As someone who works offshore or in the maritime industry, there are laws that protect you when you get injured at work. But, knowing which laws apply – and how to use them to maximize your financial recovery – can be a challenge. The following is a brief overview of the laws that provide for compensation when offshore and maritime workers get hurt or injured on the job: 1. The Jones Act Who It Covers: The Jones Act applies to offshore workers who qualify as “seamen.” This includes workers onboard tankers, freighters, tugboats, barges, fishing boats, supply boats, crew boats, jackup rigs, and other vessels. It also includes crewmembers on floating oil rigs and jack-up drilling rigs. Compensation Available: Under the Jones Act, injured seamen can potentially file two different claims for compensation: (i) a claim for no-fault “maintenance and cure” benefits, and (ii) a claim for full financial compensation based the negligence of the employer or others. 2. The Outer Continental Shelf Lands Act Who It Covers: The Outer Continental Shelf Lands Act (OCSLA) applies to offshore workers who do not qualify as “seamen” under the Jones Act. This includes workers on fixed oil platforms and oil rigs, as well as certain longshoremen, harbor workers, dock men and other maritime employees. Compensation Available: Under the Outer Continental Shelf Lands Act, injured workers are entitled to certain benefits regardless of who is to blame for their injuries. These include benefits for disability (lost income), medical expenses, rehabilitation expenses and retraining […]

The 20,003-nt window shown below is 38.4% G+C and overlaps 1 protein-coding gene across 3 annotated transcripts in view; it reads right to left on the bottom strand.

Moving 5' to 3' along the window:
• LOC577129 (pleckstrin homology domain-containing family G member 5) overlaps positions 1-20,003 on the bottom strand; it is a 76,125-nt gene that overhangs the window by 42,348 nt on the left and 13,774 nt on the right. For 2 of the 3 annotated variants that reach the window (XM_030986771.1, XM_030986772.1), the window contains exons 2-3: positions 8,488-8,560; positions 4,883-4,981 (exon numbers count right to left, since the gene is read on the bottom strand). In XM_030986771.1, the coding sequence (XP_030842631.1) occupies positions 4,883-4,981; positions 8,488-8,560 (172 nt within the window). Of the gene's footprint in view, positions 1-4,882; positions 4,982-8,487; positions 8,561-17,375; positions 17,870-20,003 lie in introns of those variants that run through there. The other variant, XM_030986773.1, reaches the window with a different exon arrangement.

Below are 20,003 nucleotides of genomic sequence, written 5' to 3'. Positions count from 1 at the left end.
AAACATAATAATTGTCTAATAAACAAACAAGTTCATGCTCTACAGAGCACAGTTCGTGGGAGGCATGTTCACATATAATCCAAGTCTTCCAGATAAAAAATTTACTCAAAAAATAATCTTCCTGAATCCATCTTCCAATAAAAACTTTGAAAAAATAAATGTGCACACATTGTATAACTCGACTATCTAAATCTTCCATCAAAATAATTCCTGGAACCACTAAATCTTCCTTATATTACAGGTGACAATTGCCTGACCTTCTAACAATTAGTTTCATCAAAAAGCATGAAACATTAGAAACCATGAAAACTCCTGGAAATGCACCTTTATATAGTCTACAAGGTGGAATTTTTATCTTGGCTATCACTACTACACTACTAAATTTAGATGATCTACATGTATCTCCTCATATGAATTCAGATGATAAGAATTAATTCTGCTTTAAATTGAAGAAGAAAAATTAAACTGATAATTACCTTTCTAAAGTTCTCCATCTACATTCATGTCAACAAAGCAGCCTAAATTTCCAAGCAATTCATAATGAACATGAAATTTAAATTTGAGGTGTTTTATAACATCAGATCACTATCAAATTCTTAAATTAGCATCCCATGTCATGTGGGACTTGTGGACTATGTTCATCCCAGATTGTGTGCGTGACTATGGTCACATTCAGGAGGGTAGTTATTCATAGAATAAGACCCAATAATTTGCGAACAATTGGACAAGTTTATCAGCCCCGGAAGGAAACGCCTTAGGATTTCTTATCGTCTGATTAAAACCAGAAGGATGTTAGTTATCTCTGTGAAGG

The Jones Act is a federal law that governs the liability of vessel operators and marine employers for work-related injuries or the death of an employee.